• Specified as fire and forget payments:  PSD2 has specified that payments initiation provides an irrevocable payment where the initiation process is completed in a single session.  Banks have increasingly stressed that building the ‘minimum compliant product’ should take priority over additional functionality.  But in this case, it is hard to see how such a narrowly interpreted approach can comply with the purpose of the legislation. Given that, for example, merchants need to be able to ensure that they only initiate the payment once the goods are despatched, or they can find themselves required to ‘specifically perform’ on the contract.  E.g. to deliver the goods ordered and paid for, even if these goods are no longer any in stock right now. 

Issues created in standards processes

 

Moreover, having taken a wrong turn, the follow-on processes appear have got more involved in the detail and again risk forgetting the objective of being system and business model agnostic.

 

For example, trying to make an ASPSP’s ‘dedicated interface’ be at least as good as the best alternative customer channels in all circumstances makes the process of gaining approval for a dedicated interface extremely brittle and hard to plan for.  The lack of the ability to give a ‘partial exemption’ makes this even worse.  The binary nature of the dedicated interface  assessment can give rise to ‘catastrophic curve’ outcomes with all their attendant uncertainties.  These are not conducive to well-planned investments and developments.  

 

This somewhat brittle bureaucratic evaluation process seems poorly aligned to an agile, API based delivery, which allows for continuous and incremental improvement over time.  Is it any wonder therefore that second tier ASPSPs are waiting until first tier counterparts, like the CMA9, go through the sausage machine of regulatory approval of their PSD2 dedicated interfaces?

 

A more pragmatic approach would take account of the fact that payment initiation out of payment accounts, without credit card-like protections, would in fact be suitable in certain circumstances: notably low value point of sale (POS) scenarios, but less so in others (such as purchases of high value goods and services or with delayed delivery, like holidays and travel, and furniture). Hence in POS, a pure low-cost solution, albeit with less protections, would be valued more than in a delayed delivery model.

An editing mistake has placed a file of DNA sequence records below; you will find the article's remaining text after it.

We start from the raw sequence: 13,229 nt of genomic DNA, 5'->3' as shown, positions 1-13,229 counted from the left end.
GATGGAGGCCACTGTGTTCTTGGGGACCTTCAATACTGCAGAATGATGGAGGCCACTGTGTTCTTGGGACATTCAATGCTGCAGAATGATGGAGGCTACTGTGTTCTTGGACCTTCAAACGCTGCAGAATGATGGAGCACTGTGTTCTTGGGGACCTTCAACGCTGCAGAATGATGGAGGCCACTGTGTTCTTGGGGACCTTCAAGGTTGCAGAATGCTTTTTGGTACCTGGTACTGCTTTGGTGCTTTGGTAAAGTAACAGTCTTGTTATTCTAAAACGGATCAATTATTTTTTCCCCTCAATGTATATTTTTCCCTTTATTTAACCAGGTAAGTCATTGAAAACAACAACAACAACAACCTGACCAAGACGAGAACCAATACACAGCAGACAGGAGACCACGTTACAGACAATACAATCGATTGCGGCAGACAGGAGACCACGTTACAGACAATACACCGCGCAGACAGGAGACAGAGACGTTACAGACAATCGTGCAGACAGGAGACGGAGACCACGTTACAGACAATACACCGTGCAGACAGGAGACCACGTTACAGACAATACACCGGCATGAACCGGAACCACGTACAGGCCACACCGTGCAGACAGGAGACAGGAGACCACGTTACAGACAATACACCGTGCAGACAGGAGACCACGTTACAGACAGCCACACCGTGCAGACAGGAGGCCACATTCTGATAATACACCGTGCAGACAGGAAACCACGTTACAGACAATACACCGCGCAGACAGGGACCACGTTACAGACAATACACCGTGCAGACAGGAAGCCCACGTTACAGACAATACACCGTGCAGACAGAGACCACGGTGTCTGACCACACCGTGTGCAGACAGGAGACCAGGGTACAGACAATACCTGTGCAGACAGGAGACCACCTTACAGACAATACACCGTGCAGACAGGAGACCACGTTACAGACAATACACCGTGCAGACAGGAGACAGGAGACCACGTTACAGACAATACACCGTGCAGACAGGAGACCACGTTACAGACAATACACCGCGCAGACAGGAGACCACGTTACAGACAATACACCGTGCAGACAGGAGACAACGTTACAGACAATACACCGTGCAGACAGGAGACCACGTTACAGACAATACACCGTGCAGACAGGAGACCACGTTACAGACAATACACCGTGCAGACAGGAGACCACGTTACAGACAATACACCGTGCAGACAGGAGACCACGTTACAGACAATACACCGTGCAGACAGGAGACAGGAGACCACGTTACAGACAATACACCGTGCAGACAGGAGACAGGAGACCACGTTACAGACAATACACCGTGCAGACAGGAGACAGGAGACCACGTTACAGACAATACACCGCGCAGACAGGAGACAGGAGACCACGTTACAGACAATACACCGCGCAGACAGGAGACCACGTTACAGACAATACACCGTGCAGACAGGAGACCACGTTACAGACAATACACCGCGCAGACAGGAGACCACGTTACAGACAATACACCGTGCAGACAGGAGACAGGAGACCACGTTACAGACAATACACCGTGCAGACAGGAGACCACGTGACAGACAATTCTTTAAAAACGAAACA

Moreover, recent developments in the roadmap process risk making things worse:

  • Moving away from payment agnosticism to specific payment systems:  There is a risk that payments will become more difficult to execute, due to the increased complexity of options as well as the possibility that an ASPSP may reject a payment specified for a payment that is after the closing deadline for processing payments today for that payment system.  Which rather seems to contradict the purpose of PSD2.  Why would a merchant or consumer want to offer a payment system that would not work outside daily processing hours or on holidays or weekends? And how would this compete with card payments?  

  • Making greater provision for PISPs to enquire on the status of the payments initiation: This was originally envisaged as an enhancement that would aid the adoption of the service.  Whilst there is some merit in doing this in certain circumstances, the real issue, especially for retail payments, should be to make a real time decision on the payment initiation at the point of submitting the payment order.  Providing a status by whatever means has no merit if there is a customer perception of delay at the POS.  However, again there is a risk that by providing increased functionality at this first stage, the solution is made too complex and therefore too heavy to get off the runway. 

  • Suggesting that payments initiation via redirection, where the consumer must see his available balance before making payment, needs to go through multiple strong customer authentications because one access is technically AISP access and another PISP access.

So, what should be done?

 

In establishing what to do, it is best to start with the greatest level of generality and then work back to the specifics: both geographically and functionally.

 

Start with the larger geographic contextand work back. The reason being that most actors, be they banks, TPPs or vendors, have locations outside Europe as well and are therefore looking for an approach that works globally, and will then seek to apply that as widely as possible.  Thereby achieving efficiencies and economies of scale.  Rather than emphasising the overly detailed regulations in each geography. Hence, as a commercially driven solution becomes clearer and gains traction it will overtake the European approach.

 

Globally, other geographies are already seeing the errors in the PSD2 approach and planning to go another way.  For example, in Australia there is much more value and priority being given to account information rather than adopting a payments initiation focussed approach like the one in Europe.  In other geographies it is assumed that you start with a solution that has contracts, even schemes, because they are necessary for certainty and clarity.